Revisit the classic arcade games that you grew up with in Midway's Greatest Arcade Hits Vol 2! - Review By Retrovertigo
Throughout the last couple of months, several games have been reported to be the final release for the Dreamcast system. However, every time the "last" game comes out, another title shows up. It's the system that refuses to die.
Midway has just released another collection of some of their best classic arcade games from the 1980s. I have to admit that when Celeryface asked me if I would like to review this collection of some of Midway's greatest classic arcade games, I was a bit reluctant to review them, based on my experience with the first Midway collection. However, when I found out that Volume 2 consisted of six of my favorite arcades games, Moon Patrol, 720, Rampage, Spy Hunter, Gauntlet, and Paperboy, I was psyched!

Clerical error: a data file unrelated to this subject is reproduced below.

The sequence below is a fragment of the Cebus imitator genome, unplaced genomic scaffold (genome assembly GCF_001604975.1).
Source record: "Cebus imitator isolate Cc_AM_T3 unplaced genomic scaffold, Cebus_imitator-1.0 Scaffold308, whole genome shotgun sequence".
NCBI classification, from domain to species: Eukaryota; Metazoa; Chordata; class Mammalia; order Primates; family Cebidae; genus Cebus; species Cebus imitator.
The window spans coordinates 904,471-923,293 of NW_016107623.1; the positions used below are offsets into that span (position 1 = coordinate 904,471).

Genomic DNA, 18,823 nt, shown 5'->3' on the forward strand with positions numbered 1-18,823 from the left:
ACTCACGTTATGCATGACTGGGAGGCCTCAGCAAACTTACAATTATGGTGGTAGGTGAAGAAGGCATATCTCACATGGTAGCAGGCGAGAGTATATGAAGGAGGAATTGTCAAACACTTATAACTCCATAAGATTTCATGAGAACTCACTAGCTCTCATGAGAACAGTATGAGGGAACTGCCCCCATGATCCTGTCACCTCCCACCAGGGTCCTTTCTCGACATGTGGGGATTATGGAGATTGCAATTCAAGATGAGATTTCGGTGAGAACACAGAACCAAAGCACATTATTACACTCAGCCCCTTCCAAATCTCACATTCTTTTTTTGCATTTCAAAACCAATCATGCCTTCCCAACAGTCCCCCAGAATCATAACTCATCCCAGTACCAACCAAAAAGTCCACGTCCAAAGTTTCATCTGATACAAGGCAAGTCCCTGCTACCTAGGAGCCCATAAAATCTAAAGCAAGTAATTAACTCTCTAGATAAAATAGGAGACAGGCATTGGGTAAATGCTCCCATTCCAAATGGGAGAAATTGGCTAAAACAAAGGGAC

These were some of my favorite games at the arcades in the 1980s and were enjoyed immensely on the Atari 2600 and the Apple IIc with their early ports. However, this collection is a replica of the original arcade titles.
How does the classic gaming experience of Midway's Greatest Arcade Hits Volume 2 stack up against today's games?
First and foremost, where can you get a brand new game for $15? Well it just so happens that Midway's Greatest Arcade Hits Volume 2 (which I will refer to as Midway's Greatest 2 to keep it short and sweet) is available at most retailers for the low price of just $15! It's not often that a good deal like this comes along, and I'm guessing that the reason for the super-low price is based a lot on the on the reduced price of the Dreamcast hardware. (If I remember correctly Midway's first volume of games was priced comparable to that of the other Dreamcast games.